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GOP's Cornyn, Hegar in another close Texas Senate race

By PAUL J. WEBER Associated Press

Republican Sen. John Cornyn faced his toughest reelection bid in 18 years on Tuesday against Democrat MJ Hegar, whose underdog challenge in Texas got a late boost with a surge of campaign dollars and record-shattering turnout of nearly 10 million early voters.

Cornyn said in the final days of the race that he expected a narrow outcome in the single digits, six years after the GOP’s former second-in-command in the Senate coasted to his last reelection by 27 points. His vulnerability underscored the unusual trouble Republicans up and down the ballot are suddenly confronting in America’s biggest red state.

Hegar was trying to become the first Democrat in more than 30 years to win a U.S. Senate race in Texas.

“You can feel it, that we’re winning these races up and down the ballot in Texas and that means we have an opportunity. Because the fight never ends, y’all,” Hegar said Monday in San Antonio.

Cornyn, 68, spent the last week on a bus tour that included Texas’ booming suburbs that were once rock-solid for the GOP but have begun rapidly tilting toward Democrats.

“It’s a full frontal attack,” Cornyn said of the money Democrats have poured into races during a weekend stop in Abilene. “We need to meet it with a similar response. We need to stop these people before they change Texas forever.”

Hegar, a 44-year-old Air Force veteran didn’t generate the same money or enthusiasm among Democrats as former congressman Beto O’Rourke did two years ago in his nail-biting U.S. Senate run against Republican Ted Cruz. She had raised about $25 million as of late October, less than other Democratic Senate challengers across the country.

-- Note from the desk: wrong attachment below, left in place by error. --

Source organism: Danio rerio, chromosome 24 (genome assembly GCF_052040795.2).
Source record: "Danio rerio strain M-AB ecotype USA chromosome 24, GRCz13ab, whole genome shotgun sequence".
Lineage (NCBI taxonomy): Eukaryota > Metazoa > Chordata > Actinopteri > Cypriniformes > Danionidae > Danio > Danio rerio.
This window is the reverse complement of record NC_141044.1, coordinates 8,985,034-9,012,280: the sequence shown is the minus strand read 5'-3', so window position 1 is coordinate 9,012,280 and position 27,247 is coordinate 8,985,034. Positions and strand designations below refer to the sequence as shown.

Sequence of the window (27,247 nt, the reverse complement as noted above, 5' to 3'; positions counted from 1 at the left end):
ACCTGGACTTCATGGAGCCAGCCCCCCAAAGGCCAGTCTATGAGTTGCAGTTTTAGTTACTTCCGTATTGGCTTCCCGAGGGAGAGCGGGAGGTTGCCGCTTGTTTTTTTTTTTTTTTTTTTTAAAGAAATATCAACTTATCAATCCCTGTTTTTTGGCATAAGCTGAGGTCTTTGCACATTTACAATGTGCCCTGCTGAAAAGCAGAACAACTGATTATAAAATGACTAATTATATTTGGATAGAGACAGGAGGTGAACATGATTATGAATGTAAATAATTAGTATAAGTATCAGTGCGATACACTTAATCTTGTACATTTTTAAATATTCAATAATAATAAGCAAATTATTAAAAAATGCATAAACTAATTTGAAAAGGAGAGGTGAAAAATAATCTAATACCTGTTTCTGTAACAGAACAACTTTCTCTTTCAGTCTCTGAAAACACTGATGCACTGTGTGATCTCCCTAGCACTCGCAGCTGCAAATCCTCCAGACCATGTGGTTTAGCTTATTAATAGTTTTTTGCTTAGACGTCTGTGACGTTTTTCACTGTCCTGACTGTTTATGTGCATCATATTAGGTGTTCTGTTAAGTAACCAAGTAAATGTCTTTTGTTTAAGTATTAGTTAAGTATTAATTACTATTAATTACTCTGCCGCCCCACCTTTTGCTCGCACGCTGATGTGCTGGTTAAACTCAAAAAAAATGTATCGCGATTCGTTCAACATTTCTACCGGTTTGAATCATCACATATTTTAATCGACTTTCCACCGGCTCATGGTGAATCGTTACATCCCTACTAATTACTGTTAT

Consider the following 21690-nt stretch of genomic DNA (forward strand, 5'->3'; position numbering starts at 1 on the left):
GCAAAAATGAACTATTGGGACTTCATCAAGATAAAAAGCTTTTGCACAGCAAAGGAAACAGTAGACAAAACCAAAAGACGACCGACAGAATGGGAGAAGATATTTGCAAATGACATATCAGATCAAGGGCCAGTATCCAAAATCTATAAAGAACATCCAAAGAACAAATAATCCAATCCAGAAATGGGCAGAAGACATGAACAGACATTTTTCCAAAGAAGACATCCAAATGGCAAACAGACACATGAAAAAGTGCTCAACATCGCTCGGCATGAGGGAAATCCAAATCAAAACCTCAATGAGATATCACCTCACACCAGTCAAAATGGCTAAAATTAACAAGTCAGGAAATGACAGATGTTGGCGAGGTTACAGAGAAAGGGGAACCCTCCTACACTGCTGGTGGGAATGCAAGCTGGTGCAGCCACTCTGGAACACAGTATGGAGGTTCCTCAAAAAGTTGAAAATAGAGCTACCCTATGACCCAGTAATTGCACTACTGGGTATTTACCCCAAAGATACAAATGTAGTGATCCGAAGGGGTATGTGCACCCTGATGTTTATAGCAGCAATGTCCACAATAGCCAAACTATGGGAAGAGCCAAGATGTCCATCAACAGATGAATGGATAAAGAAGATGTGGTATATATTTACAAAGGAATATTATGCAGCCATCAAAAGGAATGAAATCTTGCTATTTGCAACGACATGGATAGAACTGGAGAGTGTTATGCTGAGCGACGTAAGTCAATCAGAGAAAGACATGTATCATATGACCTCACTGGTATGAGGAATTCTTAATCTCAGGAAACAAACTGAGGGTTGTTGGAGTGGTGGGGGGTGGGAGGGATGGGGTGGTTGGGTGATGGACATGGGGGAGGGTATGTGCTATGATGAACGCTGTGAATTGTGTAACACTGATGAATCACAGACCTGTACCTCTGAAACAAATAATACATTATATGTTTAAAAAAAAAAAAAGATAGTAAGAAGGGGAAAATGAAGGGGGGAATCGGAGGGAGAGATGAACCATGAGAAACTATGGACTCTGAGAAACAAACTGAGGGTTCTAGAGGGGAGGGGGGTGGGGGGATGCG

But dramatic turnout — some elections experts predicted Texas could wind up with more than 12 million votes — fueled expectations of a close finish. Hegar spent the final days of the campaign crisscrossing the state, including with vice presidential contender Kamala Harris, who showed up in Texas closer to Election Day than anyone on a Democratic presidential ticket has in years.

Cornyn, 68, spent the last week on a bus tour through Texas’ booming suburbs that were once rock-solid for the GOP but have begun rapidly tilting toward Democrats. He attacked Hegar as too liberal and also sought to damage her support among Black voters by highlighting how one of her primary challengers, state Sen. Royce West, said he wouldn’t vote for her.

Hegar ran as a middle-of-the-road fighter, and although she criticized President Donald Trump, she didn’t go out of her way to do so while keeping her attacks on Cornyn.

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Find AP’s full election coverage at APNews.com/Election2020.